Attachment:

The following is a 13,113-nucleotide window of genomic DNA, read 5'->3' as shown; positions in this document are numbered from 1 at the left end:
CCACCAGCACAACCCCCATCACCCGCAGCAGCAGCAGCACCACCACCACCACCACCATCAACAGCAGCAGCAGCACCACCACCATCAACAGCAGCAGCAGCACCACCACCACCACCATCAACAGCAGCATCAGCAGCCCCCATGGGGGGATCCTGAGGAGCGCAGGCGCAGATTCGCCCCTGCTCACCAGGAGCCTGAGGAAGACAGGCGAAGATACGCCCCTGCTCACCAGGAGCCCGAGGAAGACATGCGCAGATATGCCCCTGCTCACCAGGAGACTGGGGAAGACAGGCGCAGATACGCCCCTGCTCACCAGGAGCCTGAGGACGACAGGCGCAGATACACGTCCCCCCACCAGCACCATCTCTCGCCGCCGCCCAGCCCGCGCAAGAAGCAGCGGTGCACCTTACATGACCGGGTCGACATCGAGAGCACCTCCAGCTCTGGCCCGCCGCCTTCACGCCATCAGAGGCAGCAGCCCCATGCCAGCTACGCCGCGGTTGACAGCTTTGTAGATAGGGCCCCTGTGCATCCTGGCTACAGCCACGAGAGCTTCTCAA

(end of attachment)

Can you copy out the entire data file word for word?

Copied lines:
The following is a 13,113-nucleotide window of genomic DNA, read 5'->3' as shown; positions in this document are numbered from 1 at the left end:
CCACCAGCACAACCCCCATCACCCGCAGCAGCAGCAGCACCACCACCACCACCACCATCAACAGCAGCAGCAGCACCACCACCATCAACAGCAGCAGCAGCACCACCACCACCACCATCAACAGCAGCATCAGCAGCCCCCATGGGGGGATCCTGAGGAGCGCAGGCGCAGATTCGCCCCTGCTCACCAGGAGCCTGAGGAAGACAGGCGAAGATACGCCCCTGCTCACCAGGAGCCCGAGGAAGACATGCGCAGATATGCCCCTGCTCACCAGGAGACTGGGGAAGACAGGCGCAGATACGCCCCTGCTCACCAGGAGCCTGAGGACGACAGGCGCAGATACACGTCCCCCCACCAGCACCATCTCTCGCCGCCGCCCAGCCCGCGCAAGAAGCAGCGGTGCACCTTACATGACCGGGTCGACATCGAGAGCACCTCCAGCTCTGGCCCGCCGCCTTCACGCCATCAGAGGCAGCAGCCCCATGCCAGCTACGCCGCGGTTGACAGCTTTGTAGATAGGGCCCCTGTGCATCCTGGCTACAGCCACGAGAGCTTCTCAA